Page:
What a crock. Most people don't seem to realize that laws have developed the way they have because those laws benefit people in some way. Be it road rules that cause tickets to be issued which enrich police departments, or tax laws that enrich the government, special interests and lobbying insiders... I could go on. The fact is, human interests are behind the creation of laws. Robots/computers would gain nothing from creating or enforcing laws... only the people behind them.
 
Robots/computers would gain nothing from creating or enforcing laws... only the people behind them.

Is that an argument against the concept of automated justice systems?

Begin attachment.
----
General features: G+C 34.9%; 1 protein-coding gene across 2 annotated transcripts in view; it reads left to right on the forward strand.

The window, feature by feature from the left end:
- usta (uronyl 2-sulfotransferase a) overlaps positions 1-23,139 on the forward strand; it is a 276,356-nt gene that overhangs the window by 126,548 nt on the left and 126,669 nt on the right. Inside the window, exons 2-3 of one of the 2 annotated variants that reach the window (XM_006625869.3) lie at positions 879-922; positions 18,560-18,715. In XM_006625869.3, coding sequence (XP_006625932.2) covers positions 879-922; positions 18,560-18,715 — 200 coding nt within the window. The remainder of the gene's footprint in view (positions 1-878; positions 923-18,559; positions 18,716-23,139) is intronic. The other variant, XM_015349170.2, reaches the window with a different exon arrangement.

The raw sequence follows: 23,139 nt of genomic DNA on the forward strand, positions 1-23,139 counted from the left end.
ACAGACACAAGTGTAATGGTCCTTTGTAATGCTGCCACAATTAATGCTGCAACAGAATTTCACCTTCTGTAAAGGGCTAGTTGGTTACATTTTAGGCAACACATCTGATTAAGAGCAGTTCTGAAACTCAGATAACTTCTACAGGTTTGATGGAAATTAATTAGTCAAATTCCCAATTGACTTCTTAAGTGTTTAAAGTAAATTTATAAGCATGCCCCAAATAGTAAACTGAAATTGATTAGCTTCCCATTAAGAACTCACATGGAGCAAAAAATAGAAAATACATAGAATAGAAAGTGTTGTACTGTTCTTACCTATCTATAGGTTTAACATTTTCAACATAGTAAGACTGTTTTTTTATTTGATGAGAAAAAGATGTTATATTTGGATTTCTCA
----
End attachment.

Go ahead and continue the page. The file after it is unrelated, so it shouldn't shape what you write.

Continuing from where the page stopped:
If so, it's a very strange one. I'm imagining you in the early 1900's. Someone tells you, "One day, police will use police cars." To which you wisely respond: "No, what a crock. Police cars would gain nothing from creating or enforcing laws... only the people behind them."

To which the proper response is: "Yeah, and, ... so what?"
 
He is saying that automation in law and law enforcement would be subject to the same forces of current law: special interests.

Those designing the system of automation would act in a slef beneficial manner.

This is why automated lawyers make sense, while automated judges or law-makers don't. The lawyers don't decide the rules, they just use them to their best advantage.
 
So, if I understand right, the argument is:

(A) Justice is subvertible.

(B) Automation used in justice would be subvertible.

(C) Therefore, we can't use Automation in our justice system.